Where have you gone, Upton Sinclair?

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Policy wonks, journalists, and consumer activists all hail Upton Sinclair as their own hero and role model since his muckraking expose of the American meat-packing industry, “The Jungle.” But how much has really changed since the inspirational (if nauseating) book was published 94 years ago?

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Not much, according to the GOVERNMENT ACCOUNTABILITY PROJECT’s new report, which slams new federal rules on meat inspection implemented last year by the Clinton administration. The new guidelines set up what amounts to an honor system, moving accountability for meat safety out of government inspectors’ hands and to the meat-processing companies themselves. Now, according to a press release from PUBLIC CITIZEN and the GAP, agribusiness is pushing to privatize meat inspection entirely, with the presumption (on which all privatization theories usually rest) that private monitoring will work because what’s good for the consumer is good for business.

But that’s just not true: Inspectors interviewed for the report said they allow more meat contaminated with vomit and feces to pass by under the new dictates than they had under the previous guidelines, and that company-employed inspectors were sometimes threatened with firing if they acted on violations which could expose the company to legal problems.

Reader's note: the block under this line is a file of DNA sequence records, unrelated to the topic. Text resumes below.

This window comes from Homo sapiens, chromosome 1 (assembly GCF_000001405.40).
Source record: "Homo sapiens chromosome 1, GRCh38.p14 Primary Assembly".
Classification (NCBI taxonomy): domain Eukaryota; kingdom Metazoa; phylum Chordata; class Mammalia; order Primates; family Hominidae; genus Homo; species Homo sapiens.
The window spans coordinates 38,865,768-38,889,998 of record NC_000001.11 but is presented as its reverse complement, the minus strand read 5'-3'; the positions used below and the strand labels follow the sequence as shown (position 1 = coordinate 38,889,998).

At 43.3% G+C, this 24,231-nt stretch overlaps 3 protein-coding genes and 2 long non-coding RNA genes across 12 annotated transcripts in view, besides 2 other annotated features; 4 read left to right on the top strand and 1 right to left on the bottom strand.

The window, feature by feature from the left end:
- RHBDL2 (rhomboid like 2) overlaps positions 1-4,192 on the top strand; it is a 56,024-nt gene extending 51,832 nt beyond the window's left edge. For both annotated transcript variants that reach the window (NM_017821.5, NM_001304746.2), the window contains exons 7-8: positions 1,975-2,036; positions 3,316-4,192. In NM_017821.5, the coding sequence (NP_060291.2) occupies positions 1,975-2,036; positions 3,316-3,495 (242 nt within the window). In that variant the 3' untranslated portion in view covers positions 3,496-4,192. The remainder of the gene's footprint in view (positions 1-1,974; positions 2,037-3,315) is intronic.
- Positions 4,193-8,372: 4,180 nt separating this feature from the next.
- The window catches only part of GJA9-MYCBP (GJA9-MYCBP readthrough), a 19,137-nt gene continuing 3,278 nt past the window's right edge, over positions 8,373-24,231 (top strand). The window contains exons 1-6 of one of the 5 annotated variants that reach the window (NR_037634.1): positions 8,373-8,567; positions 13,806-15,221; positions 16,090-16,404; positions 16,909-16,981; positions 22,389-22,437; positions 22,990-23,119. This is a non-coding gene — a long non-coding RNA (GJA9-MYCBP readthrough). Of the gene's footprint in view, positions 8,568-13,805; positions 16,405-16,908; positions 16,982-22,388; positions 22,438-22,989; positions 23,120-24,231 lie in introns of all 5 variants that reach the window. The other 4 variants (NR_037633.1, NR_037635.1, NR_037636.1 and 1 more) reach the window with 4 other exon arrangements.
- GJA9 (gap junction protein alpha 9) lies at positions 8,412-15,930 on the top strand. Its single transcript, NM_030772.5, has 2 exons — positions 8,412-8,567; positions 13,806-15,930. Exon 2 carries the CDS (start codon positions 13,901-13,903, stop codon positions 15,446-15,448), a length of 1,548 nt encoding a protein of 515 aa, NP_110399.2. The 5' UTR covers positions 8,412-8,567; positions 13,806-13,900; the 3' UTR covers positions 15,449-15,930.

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IT'S NOT THAT WE'RE SCREWED WITHOUT TRUMP:

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This is a big one for us. So, as we ask you to consider supporting our team's journalism, we thought we'd slow down and check in about where Mother Jones is and where we're going after the chaotic last several years. This comparatively slow moment is also an urgent one for Mother Jones: You can read more in "Slow News Is Good News," and if you're able to, please support our team's hard-hitting journalism and help us reach our big $350,000 goal with a donation today.

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